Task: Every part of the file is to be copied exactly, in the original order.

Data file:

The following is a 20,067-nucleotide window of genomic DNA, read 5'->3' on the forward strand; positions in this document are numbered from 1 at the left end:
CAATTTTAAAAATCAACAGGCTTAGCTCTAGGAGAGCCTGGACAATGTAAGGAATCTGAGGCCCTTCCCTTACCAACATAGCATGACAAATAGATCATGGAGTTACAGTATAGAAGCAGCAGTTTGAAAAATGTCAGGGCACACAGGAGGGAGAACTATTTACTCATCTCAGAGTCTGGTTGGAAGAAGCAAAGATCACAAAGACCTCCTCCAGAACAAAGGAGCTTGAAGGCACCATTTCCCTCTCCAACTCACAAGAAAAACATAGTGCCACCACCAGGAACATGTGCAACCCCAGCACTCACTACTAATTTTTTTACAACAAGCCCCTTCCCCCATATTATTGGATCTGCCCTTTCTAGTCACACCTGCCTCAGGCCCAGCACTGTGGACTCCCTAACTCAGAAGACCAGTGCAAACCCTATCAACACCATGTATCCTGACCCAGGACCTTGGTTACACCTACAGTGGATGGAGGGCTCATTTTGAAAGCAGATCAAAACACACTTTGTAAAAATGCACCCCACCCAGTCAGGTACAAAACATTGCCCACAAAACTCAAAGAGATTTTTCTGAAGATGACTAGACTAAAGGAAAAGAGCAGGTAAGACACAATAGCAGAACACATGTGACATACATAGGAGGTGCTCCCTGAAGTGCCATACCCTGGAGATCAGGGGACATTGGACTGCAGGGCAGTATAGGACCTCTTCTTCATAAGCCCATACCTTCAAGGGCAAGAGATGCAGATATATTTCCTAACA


The following is a 20,067-nucleotide window of genomic DNA, read 5'->3' on the forward strand; positions in this document are numbered from 1 at the left end:
CAATTTTAAAAATCAACAGGCTTAGCTCTAGGAGAGCCTGGACAATGTAAGGAATCTGAGGCCCTTCCCTTACCAACATAGCATGACAAATAGATCATGGAGTTACAGTATAGAAGCAGCAGTTTGAAAAATGTCAGGGCACACAGGAGGGAGAACTATTTACTCATCTCAGAGTCTGGTTGGAAGAAGCAAAGATCACAAAGACCTCCTCCAGAACAAAGGAGCTTGAAGGCACCATTTCCCTCTCCAACTCACAAGAAAAACATAGTGCCACCACCAGGAACATGTGCAACCCCAGCACTCACTACTAATTTTTTTACAACAAGCCCCTTCCCCCATATTATTGGATCTGCCCTTTCTAGTCACACCTGCCTCAGGCCCAGCACTGTGGACTCCCTAACTCAGAAGACCAGTGCAAACCCTATCAACACCATGTATCCTGACCCAGGACCTTGGTTACACCTACAGTGGATGGAGGGCTCATTTTGAAAGCAGATCAAAACACACTTTGTAAAAATGCACCCCACCCAGTCAGGTACAAAACATTGCCCACAAAACTCAAAGAGATTTTTCTGAAGATGACTAGACTAAAGGAAAAGAGCAGGTAAGACACAATAGCAGAACACATGTGACATACATAGGAGGTGCTCCCTGAAGTGCCATACCCTGGAGATCAGGGGACATTGGACTGCAGGGCAGTATAGGACCTCTTCTTCATAAGCCCATACCTTCAAGGGCAAGAGATGCAGATATATTTCCTAACA